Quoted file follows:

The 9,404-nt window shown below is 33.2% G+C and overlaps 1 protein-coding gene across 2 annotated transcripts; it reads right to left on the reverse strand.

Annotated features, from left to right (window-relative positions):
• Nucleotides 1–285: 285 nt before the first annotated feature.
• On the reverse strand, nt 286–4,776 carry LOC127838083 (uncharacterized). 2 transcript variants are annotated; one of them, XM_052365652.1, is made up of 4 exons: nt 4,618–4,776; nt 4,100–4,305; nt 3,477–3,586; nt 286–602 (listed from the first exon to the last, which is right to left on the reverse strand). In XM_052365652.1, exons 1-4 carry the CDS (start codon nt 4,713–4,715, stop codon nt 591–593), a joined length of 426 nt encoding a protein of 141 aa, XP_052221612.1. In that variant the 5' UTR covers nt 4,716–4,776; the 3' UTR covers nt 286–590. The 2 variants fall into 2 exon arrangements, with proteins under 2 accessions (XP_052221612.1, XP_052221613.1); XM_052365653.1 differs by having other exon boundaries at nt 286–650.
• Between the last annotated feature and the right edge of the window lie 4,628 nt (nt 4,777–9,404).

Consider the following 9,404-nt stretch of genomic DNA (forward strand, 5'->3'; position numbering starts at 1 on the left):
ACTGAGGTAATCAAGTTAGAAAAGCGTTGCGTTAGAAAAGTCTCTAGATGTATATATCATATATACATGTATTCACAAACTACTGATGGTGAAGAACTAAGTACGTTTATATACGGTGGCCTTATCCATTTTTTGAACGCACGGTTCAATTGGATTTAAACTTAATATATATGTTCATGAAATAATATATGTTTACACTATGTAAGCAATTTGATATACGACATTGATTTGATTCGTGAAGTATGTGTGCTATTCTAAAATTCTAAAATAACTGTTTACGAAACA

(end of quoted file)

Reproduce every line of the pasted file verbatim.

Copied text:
The 9,404-nt window shown below is 33.2% G+C and overlaps 1 protein-coding gene across 2 annotated transcripts; it reads right to left on the reverse strand.

Annotated features, from left to right (window-relative positions):
• Nucleotides 1–285: 285 nt before the first annotated feature.
• On the reverse strand, nt 286–4,776 carry LOC127838083 (uncharacterized). 2 transcript variants are annotated; one of them, XM_052365652.1, is made up of 4 exons: nt 4,618–4,776; nt 4,100–4,305; nt 3,477–3,586; nt 286–602 (listed from the first exon to the last, which is right to left on the reverse strand). In XM_052365652.1, exons 1-4 carry the CDS (start codon nt 4,713–4,715, stop codon nt 591–593), a joined length of 426 nt encoding a protein of 141 aa, XP_052221612.1. In that variant the 5' UTR covers nt 4,716–4,776; the 3' UTR covers nt 286–590. The 2 variants fall into 2 exon arrangements, with proteins under 2 accessions (XP_052221612.1, XP_052221613.1); XM_052365653.1 differs by having other exon boundaries at nt 286–650.
• Between the last annotated feature and the right edge of the window lie 4,628 nt (nt 4,777–9,404).

Consider the following 9,404-nt stretch of genomic DNA (forward strand, 5'->3'; position numbering starts at 1 on the left):
ACTGAGGTAATCAAGTTAGAAAAGCGTTGCGTTAGAAAAGTCTCTAGATGTATATATCATATATACATGTATTCACAAACTACTGATGGTGAAGAACTAAGTACGTTTATATACGGTGGCCTTATCCATTTTTTGAACGCACGGTTCAATTGGATTTAAACTTAATATATATGTTCATGAAATAATATATGTTTACACTATGTAAGCAATTTGATATACGACATTGATTTGATTCGTGAAGTATGTGTGCTATTCTAAAATTCTAAAATAACTGTTTACGAAACA